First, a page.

Storied China 2011 (4 of 6)

He was an orphan who had no higher education, no special skills. In order to make a living, he became a butcher. At that time, for [the] kind of people like him who had nothing except for physical strength, it was a way of making a living.

According to the time that people went to the market, he would slaughter a pig or a cow every two or three days. For him, slaughtering animals had become a part of his life. However, after [this] day, everything changed completely.

It was a dim winter. He went to the slaughter house as [scheduled]. That day his job was to slaughter a cow. As usual he caught a glimpse of the cow. It was a strong cow with [a] round-belly, which seemed stronger than others. Although he didn’t care about the cow’s weight. This time, the cow called his attention indeed. When he began to prepare the knife, the cow began to cry, tears rolled down from its eyes. But he didn’t show any sympathy for it. After all, it was a common thing that animals had the intelligence to predict something about their death. Besides, seeing a cow crying wasn’t a rare thing for him. He continued to do his [preparation] work.

When he began to slaughter the cow, he was shocked. The cow kneeled down on the ground in front of him. Being a butcher for so many years, it was the first time that he had seen a cow [kneel] down to beg for mercy in order to survive. However, [a] job was [a] job; such [a] scene didn’t change his determination to slaughter the cow.

After his slaughtering, he was shocked to see that an unborn calf [lay] silently in the cow’s belly. It was a pity that the calf didn’t have the chance to see another new world. All of a sudden, he realized [why] the cow cried so desperately and kneeled down on the ground. All of these actions were just for her unborn baby. From that day, he didn’t slaughter any more [animals].

[This] is my grandpa’s story. After listening to the story, all I could feel was that [a] mother’s love is great. Love is a privilege not only for human beings but also for animals. As a mother, her baby [was] everything. Sometimes, no matter how distant and indistinct hope is, in order to protect her baby, [a mother] will try anything, just like the cow.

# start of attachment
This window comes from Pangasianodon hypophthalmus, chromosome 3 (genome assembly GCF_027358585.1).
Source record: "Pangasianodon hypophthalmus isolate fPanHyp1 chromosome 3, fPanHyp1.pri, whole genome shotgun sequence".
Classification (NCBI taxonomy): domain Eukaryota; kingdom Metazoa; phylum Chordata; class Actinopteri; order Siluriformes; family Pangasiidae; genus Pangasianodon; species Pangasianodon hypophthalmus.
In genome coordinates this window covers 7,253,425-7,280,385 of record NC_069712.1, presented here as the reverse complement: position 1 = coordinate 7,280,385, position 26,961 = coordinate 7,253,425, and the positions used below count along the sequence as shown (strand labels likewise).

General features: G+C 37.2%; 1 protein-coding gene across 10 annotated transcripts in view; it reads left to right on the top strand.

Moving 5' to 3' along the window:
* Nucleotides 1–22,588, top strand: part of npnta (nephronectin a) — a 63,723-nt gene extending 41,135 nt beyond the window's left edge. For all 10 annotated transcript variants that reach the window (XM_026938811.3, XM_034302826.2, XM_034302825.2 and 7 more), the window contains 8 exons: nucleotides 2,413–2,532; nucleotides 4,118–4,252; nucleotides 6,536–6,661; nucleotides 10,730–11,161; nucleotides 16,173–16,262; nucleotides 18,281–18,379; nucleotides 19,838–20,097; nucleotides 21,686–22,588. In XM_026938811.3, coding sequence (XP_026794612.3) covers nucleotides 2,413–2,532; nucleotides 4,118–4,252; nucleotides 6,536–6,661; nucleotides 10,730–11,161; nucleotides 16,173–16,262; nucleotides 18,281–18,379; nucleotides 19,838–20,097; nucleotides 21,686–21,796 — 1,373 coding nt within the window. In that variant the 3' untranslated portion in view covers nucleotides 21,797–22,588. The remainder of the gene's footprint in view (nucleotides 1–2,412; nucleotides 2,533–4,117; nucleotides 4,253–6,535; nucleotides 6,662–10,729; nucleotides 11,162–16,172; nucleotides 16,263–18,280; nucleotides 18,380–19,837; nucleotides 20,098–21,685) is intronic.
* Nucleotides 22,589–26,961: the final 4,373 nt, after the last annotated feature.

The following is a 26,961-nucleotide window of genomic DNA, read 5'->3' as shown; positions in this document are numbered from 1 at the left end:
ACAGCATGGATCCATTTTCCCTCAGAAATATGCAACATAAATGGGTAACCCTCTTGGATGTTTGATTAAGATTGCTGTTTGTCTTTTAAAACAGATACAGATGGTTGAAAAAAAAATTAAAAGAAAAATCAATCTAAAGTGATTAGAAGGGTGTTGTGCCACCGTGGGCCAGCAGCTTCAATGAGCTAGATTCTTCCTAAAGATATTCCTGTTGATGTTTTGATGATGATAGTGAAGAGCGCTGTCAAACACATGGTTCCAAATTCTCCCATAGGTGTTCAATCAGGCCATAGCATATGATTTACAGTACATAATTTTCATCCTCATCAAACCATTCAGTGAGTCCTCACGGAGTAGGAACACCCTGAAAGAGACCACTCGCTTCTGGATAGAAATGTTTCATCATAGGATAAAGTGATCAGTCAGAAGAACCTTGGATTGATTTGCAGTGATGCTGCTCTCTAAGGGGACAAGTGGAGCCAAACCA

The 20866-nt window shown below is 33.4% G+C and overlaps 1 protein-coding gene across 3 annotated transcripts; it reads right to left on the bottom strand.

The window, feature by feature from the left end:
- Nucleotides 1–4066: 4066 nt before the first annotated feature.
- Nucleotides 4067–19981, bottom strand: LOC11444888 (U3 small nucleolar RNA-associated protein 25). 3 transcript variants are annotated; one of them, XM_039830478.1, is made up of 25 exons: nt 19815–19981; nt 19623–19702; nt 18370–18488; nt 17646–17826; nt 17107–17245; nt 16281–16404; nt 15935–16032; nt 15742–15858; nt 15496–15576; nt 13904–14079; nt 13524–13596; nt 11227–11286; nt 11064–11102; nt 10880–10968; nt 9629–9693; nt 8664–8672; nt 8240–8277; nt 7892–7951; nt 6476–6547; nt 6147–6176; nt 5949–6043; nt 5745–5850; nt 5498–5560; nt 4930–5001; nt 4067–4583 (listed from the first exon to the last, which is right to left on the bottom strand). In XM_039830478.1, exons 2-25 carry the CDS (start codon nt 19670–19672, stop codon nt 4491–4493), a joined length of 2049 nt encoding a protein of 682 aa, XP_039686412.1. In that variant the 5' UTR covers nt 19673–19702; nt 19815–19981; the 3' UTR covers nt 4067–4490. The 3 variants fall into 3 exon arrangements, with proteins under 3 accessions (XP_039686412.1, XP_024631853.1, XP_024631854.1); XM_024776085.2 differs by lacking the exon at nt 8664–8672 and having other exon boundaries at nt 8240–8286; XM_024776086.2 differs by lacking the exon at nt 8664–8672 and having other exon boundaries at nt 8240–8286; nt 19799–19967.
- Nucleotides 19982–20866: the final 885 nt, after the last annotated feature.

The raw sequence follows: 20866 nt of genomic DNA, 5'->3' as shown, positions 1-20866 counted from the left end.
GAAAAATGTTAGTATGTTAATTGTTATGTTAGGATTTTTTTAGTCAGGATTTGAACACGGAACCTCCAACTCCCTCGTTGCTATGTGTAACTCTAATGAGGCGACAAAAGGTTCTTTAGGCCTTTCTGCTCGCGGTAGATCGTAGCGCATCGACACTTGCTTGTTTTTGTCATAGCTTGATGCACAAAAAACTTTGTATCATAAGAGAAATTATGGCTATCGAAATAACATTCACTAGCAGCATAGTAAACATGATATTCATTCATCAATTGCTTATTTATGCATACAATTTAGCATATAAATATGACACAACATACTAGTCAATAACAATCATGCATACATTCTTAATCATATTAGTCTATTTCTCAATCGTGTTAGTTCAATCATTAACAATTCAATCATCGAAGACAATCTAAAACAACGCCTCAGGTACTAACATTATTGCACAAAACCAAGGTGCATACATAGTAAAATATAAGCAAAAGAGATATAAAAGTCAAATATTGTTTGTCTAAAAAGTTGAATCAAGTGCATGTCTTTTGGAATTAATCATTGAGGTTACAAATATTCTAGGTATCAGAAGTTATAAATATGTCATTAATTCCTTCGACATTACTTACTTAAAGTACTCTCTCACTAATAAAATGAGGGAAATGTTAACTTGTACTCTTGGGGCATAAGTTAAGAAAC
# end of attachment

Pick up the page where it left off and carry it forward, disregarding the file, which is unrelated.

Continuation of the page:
This semester, I asked students to call the oldest person in their families and to ask that person to tell them a story that they had never heard before. They then translated and told the story in English. While we’re away traveling, I thought I’d let my students tell their stories. To preserve their privacy, I have not credited the authors, but I have gotten their permission to let you listen in. The stories vary—sometimes simple, sometimes Earth shattering, sometimes otherworldly. I have not edited their stories unless I needed to help the flow. My edits are in brackets. [ ] Check back for more. There will be a new one posted each Wednesday through Feb. 23.

2 thoughts on “Storied China 2011 (4 of 6)”

  1. That is an incredible story. I’ve always admired Chinese story-telling. It’s difficult to believe that this came from a non-native speaker.


    Much Love and Misses!


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